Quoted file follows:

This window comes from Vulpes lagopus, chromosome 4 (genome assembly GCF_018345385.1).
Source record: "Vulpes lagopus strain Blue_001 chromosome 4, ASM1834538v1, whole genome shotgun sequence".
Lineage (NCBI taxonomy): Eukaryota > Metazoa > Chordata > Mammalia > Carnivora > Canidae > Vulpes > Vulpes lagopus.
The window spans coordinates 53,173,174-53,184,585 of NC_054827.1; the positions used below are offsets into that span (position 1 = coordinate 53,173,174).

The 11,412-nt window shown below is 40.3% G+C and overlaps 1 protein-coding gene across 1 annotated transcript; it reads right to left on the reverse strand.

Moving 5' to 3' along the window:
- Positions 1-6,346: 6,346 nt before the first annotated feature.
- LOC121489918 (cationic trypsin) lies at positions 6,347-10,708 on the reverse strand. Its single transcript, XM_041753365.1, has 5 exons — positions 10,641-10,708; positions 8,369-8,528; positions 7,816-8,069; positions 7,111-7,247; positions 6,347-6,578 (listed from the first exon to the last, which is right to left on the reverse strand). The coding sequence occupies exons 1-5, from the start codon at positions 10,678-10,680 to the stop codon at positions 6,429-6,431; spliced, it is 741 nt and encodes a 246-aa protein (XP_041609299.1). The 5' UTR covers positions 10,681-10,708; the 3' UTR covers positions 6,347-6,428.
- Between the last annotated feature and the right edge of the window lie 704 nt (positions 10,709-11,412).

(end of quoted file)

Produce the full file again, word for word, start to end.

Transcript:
This window comes from Vulpes lagopus, chromosome 4 (genome assembly GCF_018345385.1).
Source record: "Vulpes lagopus strain Blue_001 chromosome 4, ASM1834538v1, whole genome shotgun sequence".
Lineage (NCBI taxonomy): Eukaryota > Metazoa > Chordata > Mammalia > Carnivora > Canidae > Vulpes > Vulpes lagopus.
The window spans coordinates 53,173,174-53,184,585 of NC_054827.1; the positions used below are offsets into that span (position 1 = coordinate 53,173,174).

The 11,412-nt window shown below is 40.3% G+C and overlaps 1 protein-coding gene across 1 annotated transcript; it reads right to left on the reverse strand.

Moving 5' to 3' along the window:
- Positions 1-6,346: 6,346 nt before the first annotated feature.
- LOC121489918 (cationic trypsin) lies at positions 6,347-10,708 on the reverse strand. Its single transcript, XM_041753365.1, has 5 exons — positions 10,641-10,708; positions 8,369-8,528; positions 7,816-8,069; positions 7,111-7,247; positions 6,347-6,578 (listed from the first exon to the last, which is right to left on the reverse strand). The coding sequence occupies exons 1-5, from the start codon at positions 10,678-10,680 to the stop codon at positions 6,429-6,431; spliced, it is 741 nt and encodes a 246-aa protein (XP_041609299.1). The 5' UTR covers positions 10,681-10,708; the 3' UTR covers positions 6,347-6,428.
- Between the last annotated feature and the right edge of the window lie 704 nt (positions 10,709-11,412).